But that’s the worrying part, whether the “us” is up to the task. Especially when the “us” is spelled Hillary Rodham Clinton or Barack Hussein Obama. Can humanity successfully manage the burgeoning capabilities of 21st century science? Freeman Dyson observed that human creativity keeps coming up with curve balls. “Scientific discoveries come from people thinking thoughts that have never been thought before or people using experimental tools that have not been used before” and people who take part in these events often do not realize what they have wrought — or failed to wreak — until years late.
And while our capabilities have been steadily increasing, our wisdom alas, has not. “Information has become cheap, understanding has become expensive. It’s true in history; it’s true in art; it’s true in literature; it’s true in politics.” How that came to be was the subject of Dyson’s article in the New York Times review of books.
The fading of philosophy came to my attention in 1979, when I was involved in the planning of a conference to celebrate the hundredth birthday of Einstein. The conference was held in Princeton, where Einstein had lived, and our largest meeting hall was too small for all the people who wanted to come. A committee was set up to decide who should be invited. When the membership of the committee was announced, there were loud protests from people who were excluded. After acrimonious discussions, we agreed to have three committees, each empowered to invite one third of the participants. One committee was for scientists, one for historians of science, and one for philosophers of science.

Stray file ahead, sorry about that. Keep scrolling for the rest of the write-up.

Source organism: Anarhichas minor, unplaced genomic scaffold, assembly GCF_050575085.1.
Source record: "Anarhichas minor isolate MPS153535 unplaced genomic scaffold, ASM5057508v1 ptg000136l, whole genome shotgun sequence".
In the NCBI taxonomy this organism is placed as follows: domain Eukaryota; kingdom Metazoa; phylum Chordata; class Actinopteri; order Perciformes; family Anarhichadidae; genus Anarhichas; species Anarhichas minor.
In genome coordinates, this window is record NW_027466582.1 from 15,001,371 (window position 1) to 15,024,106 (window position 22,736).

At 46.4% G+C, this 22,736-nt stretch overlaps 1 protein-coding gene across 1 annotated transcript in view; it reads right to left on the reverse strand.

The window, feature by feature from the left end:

After the three committees had made their selections, we had three lists of names of people to be invited. I looked at the lists of names and was immediately struck by their disconnection. With a few exceptions, I knew personally all the people on the science list. On the history list, I knew the names, but I did not know the people personally. On the philosophy list, I did not even know the names.